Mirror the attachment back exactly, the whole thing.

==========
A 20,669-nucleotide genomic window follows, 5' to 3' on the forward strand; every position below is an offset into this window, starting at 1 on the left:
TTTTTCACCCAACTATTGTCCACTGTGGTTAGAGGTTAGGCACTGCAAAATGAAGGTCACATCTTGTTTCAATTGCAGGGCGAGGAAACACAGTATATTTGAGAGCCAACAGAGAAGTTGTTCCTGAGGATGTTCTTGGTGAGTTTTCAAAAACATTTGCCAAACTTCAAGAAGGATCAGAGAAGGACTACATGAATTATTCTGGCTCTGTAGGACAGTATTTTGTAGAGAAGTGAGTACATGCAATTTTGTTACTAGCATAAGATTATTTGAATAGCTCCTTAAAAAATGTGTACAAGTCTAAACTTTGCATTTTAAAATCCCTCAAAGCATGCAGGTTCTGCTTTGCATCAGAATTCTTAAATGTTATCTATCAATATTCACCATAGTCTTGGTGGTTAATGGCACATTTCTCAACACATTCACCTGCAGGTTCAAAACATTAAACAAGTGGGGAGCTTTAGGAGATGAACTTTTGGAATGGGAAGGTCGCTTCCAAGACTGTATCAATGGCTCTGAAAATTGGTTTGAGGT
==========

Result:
A 20,669-nucleotide genomic window follows, 5' to 3' on the forward strand; every position below is an offset into this window, starting at 1 on the left:
TTTTTCACCCAACTATTGTCCACTGTGGTTAGAGGTTAGGCACTGCAAAATGAAGGTCACATCTTGTTTCAATTGCAGGGCGAGGAAACACAGTATATTTGAGAGCCAACAGAGAAGTTGTTCCTGAGGATGTTCTTGGTGAGTTTTCAAAAACATTTGCCAAACTTCAAGAAGGATCAGAGAAGGACTACATGAATTATTCTGGCTCTGTAGGACAGTATTTTGTAGAGAAGTGAGTACATGCAATTTTGTTACTAGCATAAGATTATTTGAATAGCTCCTTAAAAAATGTGTACAAGTCTAAACTTTGCATTTTAAAATCCCTCAAAGCATGCAGGTTCTGCTTTGCATCAGAATTCTTAAATGTTATCTATCAATATTCACCATAGTCTTGGTGGTTAATGGCACATTTCTCAACACATTCACCTGCAGGTTCAAAACATTAAACAAGTGGGGAGCTTTAGGAGATGAACTTTTGGAATGGGAAGGTCGCTTCCAAGACTGTATCAATGGCTCTGAAAATTGGTTTGAGGT